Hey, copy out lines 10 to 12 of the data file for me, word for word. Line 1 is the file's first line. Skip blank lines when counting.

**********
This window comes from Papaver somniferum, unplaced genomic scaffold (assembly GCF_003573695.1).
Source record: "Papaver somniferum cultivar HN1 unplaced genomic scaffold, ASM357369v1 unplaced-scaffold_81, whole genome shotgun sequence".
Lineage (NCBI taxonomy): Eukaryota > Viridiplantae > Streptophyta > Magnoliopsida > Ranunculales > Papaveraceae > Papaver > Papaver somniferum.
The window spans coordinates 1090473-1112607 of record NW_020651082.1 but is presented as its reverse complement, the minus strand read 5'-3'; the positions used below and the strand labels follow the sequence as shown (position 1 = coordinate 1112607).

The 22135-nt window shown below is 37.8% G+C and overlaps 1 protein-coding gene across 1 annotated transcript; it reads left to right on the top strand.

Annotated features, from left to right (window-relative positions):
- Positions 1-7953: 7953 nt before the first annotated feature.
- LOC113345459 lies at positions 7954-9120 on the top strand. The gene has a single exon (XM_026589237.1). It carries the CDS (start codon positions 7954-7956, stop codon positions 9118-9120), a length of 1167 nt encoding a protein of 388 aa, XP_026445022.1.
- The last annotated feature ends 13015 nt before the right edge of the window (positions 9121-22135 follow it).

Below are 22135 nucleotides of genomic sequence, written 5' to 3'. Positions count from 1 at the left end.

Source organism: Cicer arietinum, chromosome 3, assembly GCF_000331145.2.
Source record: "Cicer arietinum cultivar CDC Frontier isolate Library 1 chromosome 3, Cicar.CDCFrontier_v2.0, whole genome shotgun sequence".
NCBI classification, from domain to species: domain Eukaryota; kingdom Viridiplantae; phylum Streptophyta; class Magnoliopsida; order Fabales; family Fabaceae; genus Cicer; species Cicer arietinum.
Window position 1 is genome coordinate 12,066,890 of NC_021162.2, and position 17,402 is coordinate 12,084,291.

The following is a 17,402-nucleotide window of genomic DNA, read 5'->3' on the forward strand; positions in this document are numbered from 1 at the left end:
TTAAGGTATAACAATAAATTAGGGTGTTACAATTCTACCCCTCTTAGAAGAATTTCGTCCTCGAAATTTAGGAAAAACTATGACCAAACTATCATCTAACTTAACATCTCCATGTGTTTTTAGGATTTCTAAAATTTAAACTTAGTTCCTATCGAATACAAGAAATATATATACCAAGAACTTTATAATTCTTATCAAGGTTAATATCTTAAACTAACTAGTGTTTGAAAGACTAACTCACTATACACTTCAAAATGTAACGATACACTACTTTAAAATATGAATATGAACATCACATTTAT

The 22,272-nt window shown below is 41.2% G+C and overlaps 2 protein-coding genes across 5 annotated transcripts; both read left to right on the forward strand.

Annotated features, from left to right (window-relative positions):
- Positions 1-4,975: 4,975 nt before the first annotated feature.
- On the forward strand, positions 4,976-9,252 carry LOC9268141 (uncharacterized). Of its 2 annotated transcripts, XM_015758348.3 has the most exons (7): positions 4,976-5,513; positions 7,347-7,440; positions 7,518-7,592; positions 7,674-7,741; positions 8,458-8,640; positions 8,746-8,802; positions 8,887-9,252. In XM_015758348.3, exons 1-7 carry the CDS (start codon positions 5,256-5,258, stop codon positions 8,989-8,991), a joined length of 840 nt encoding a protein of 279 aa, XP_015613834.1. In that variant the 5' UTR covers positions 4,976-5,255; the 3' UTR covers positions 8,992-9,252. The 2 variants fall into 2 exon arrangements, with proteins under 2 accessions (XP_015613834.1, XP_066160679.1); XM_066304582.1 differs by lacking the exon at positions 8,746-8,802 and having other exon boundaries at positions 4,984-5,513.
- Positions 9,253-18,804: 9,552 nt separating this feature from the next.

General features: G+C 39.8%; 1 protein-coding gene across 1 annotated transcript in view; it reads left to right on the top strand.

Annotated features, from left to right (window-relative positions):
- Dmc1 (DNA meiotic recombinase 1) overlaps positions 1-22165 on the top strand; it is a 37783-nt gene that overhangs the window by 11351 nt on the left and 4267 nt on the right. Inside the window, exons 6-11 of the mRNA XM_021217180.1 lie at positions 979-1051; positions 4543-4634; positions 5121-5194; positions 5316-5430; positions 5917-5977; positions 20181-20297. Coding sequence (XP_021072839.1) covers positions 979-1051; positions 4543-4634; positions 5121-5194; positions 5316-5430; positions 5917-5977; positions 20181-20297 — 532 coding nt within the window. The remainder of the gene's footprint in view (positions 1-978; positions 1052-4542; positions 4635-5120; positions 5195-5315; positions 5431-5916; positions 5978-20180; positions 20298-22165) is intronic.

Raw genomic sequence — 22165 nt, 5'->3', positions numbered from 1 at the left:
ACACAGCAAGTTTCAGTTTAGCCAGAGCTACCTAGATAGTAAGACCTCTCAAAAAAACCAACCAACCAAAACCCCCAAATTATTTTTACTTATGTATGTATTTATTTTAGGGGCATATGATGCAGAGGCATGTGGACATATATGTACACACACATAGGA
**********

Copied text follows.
Below are 22135 nucleotides of genomic sequence, written 5' to 3'. Positions count from 1 at the left end.

Source organism: Cicer arietinum, chromosome 3, assembly GCF_000331145.2.
Source record: "Cicer arietinum cultivar CDC Frontier isolate Library 1 chromosome 3, Cicar.CDCFrontier_v2.0, whole genome shotgun sequence".